Apologies for stealing the headline from an editorial we ran Monday about the FCC and product placement, but it applies just as well to this post. In the aforementioned opinion piece, the Times' editorial board inveighed against the nanny-state notion that adults can't ward off the siren song of embedded advertising without the government's help. Still, I sense that we might be on the cusp of a new wave in video that intertwines advertising and entertainment more completely than before, and also more subtly. Call it the era of "branded entertainment," brought to you by content providers who can't (or won't) make people pay to watch their programming. And although I think market forces will serve as a powerful deterrent to deceptive behavior, I wonder if even the most in-your-face disclosures about the role of advertisers won't be erased as clips bounce from site to site to site.
Branded entertainment is programming whose main purpose is to advance a brand's message. Typically, advertisers (or more accurately, their agencies) are involved in the programming from its inception, working with writers to come up with characters and story lines that line up well with the brand's identity. A textbook case of this is "The Rookie," a series of short videos sponsored by Unilever, the makers of the deodorant Degree. It has the look and feel of a spinoff from "24," the Fox series -- it's on the Fox "24" website, and it uses the same director of photography, crew, graphics and other resources from the show, Sam Chadha, a marketing director at Unilever, said at the Advertising 2.0 conference last month. And significantly, Degree never makes it way into the action. Like 24's Jack Bauer, The Rookie's Jason Blaine doesn't seem to have time for personal hygiene. But there's a crucial difference between Bauer and Blaine -- according to David Lang of MindShare Entertainment, the company that conceived "The Rookie," Blaine's character is "based solely on Degree's brand positioning." Degree for Men, which claims to be adrenaline-activated, "protects men who take risks," its website proclaims. And Blaine is a guy who takes adrenaline-pumping risks aplenty but never sweats through his shirt.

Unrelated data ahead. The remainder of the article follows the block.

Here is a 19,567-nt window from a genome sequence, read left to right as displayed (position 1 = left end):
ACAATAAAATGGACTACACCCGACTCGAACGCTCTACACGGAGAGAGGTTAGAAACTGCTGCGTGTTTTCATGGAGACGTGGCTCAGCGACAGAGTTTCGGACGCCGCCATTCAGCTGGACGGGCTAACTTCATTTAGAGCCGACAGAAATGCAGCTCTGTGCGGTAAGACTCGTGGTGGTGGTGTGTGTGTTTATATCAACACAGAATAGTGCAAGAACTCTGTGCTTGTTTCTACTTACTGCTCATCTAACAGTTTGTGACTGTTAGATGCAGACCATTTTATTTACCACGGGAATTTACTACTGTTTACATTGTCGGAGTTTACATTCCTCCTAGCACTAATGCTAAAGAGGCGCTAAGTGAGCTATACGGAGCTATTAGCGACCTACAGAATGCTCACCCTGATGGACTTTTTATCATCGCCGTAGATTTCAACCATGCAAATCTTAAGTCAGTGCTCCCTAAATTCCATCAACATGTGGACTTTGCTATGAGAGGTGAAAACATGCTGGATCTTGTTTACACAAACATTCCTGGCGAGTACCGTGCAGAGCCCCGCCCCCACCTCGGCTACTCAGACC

Unilever's connection to "The Rookie" is clear on the official site, but its precise role isn't mentioned. The Degree logo is prominently displayed in the upper right-hand corner of every page, and there's a subsection of the site devoted to the antiperspirant. Yet the site doesn't lay out the advertiser's integration into the writing and production of the clips. The "behind the scenes" photos and videos don't show MindShare and Unilever exchanging notes with the writers of the series. Beyond that, it's easy to find the webisodes on other sites, where there's no mention of Unilever or Degree. Nevertheless, I think there's a self-correcting aspect to this kind of marketing. Advertisers expect their investments in these programs to generate an increase in sales and/or brand recognition. Otherwise, they'll stop paying for them. But if the programs don't work as entertainment, the public won't watch them. If these videos come off as infomercials, they'll attract an infomercial-scale audience.
The really interesting question is whether people will feel suckered if they find out that oh-so-entertaining bit of free online video was designed first and foremost to sell them something. Is there a purity test in the public's mind? I doubt it. It's hard to believe that viewers would have shunned the BMW films had the car maker not been up front about its involvement. Stuff that good doesn't come along often enough, regardless of who's paying for it. And one thing seems sure -- the public's not eager to foot the bill for programming online. Yet the blogosphere likes nothing better than an expose, so offering branded entertainment with no disclosure at all would probably generate an intense backlash against the content and the brand. Add that to the self-correcting elements of this phenomenon.